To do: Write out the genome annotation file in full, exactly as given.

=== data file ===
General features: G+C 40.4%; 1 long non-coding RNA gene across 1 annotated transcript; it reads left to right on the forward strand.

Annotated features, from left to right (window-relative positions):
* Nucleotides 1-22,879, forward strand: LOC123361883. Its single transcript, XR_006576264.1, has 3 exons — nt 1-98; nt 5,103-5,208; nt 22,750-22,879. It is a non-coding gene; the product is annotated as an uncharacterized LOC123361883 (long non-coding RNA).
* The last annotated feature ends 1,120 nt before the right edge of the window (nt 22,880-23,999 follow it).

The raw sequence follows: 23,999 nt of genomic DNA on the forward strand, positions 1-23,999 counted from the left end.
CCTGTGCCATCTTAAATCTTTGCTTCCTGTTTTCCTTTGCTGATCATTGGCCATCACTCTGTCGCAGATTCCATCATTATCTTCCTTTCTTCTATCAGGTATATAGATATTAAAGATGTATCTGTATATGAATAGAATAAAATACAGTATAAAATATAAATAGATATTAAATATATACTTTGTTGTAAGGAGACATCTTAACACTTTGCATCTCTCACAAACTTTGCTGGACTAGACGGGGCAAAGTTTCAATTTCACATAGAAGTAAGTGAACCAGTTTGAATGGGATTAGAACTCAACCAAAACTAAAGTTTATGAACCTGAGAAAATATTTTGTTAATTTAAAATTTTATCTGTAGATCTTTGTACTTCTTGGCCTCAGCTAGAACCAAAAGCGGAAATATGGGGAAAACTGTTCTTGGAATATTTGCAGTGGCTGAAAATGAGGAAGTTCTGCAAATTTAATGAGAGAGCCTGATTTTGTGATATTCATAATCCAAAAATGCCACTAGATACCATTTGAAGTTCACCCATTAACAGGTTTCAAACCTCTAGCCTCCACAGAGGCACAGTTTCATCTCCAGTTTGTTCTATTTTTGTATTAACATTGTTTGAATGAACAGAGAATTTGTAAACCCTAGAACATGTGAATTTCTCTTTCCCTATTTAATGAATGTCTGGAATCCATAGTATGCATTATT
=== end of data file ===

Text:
General features: G+C 40.4%; 1 long non-coding RNA gene across 1 annotated transcript; it reads left to right on the forward strand.

Annotated features, from left to right (window-relative positions):
* Nucleotides 1-22,879, forward strand: LOC123361883. Its single transcript, XR_006576264.1, has 3 exons — nt 1-98; nt 5,103-5,208; nt 22,750-22,879. It is a non-coding gene; the product is annotated as an uncharacterized LOC123361883 (long non-coding RNA).
* The last annotated feature ends 1,120 nt before the right edge of the window (nt 22,880-23,999 follow it).

The raw sequence follows: 23,999 nt of genomic DNA on the forward strand, positions 1-23,999 counted from the left end.
CCTGTGCCATCTTAAATCTTTGCTTCCTGTTTTCCTTTGCTGATCATTGGCCATCACTCTGTCGCAGATTCCATCATTATCTTCCTTTCTTCTATCAGGTATATAGATATTAAAGATGTATCTGTATATGAATAGAATAAAATACAGTATAAAATATAAATAGATATTAAATATATACTTTGTTGTAAGGAGACATCTTAACACTTTGCATCTCTCACAAACTTTGCTGGACTAGACGGGGCAAAGTTTCAATTTCACATAGAAGTAAGTGAACCAGTTTGAATGGGATTAGAACTCAACCAAAACTAAAGTTTATGAACCTGAGAAAATATTTTGTTAATTTAAAATTTTATCTGTAGATCTTTGTACTTCTTGGCCTCAGCTAGAACCAAAAGCGGAAATATGGGGAAAACTGTTCTTGGAATATTTGCAGTGGCTGAAAATGAGGAAGTTCTGCAAATTTAATGAGAGAGCCTGATTTTGTGATATTCATAATCCAAAAATGCCACTAGATACCATTTGAAGTTCACCCATTAACAGGTTTCAAACCTCTAGCCTCCACAGAGGCACAGTTTCATCTCCAGTTTGTTCTATTTTTGTATTAACATTGTTTGAATGAACAGAGAATTTGTAAACCCTAGAACATGTGAATTTCTCTTTCCCTATTTAATGAATGTCTGGAATCCATAGTATGCATTATT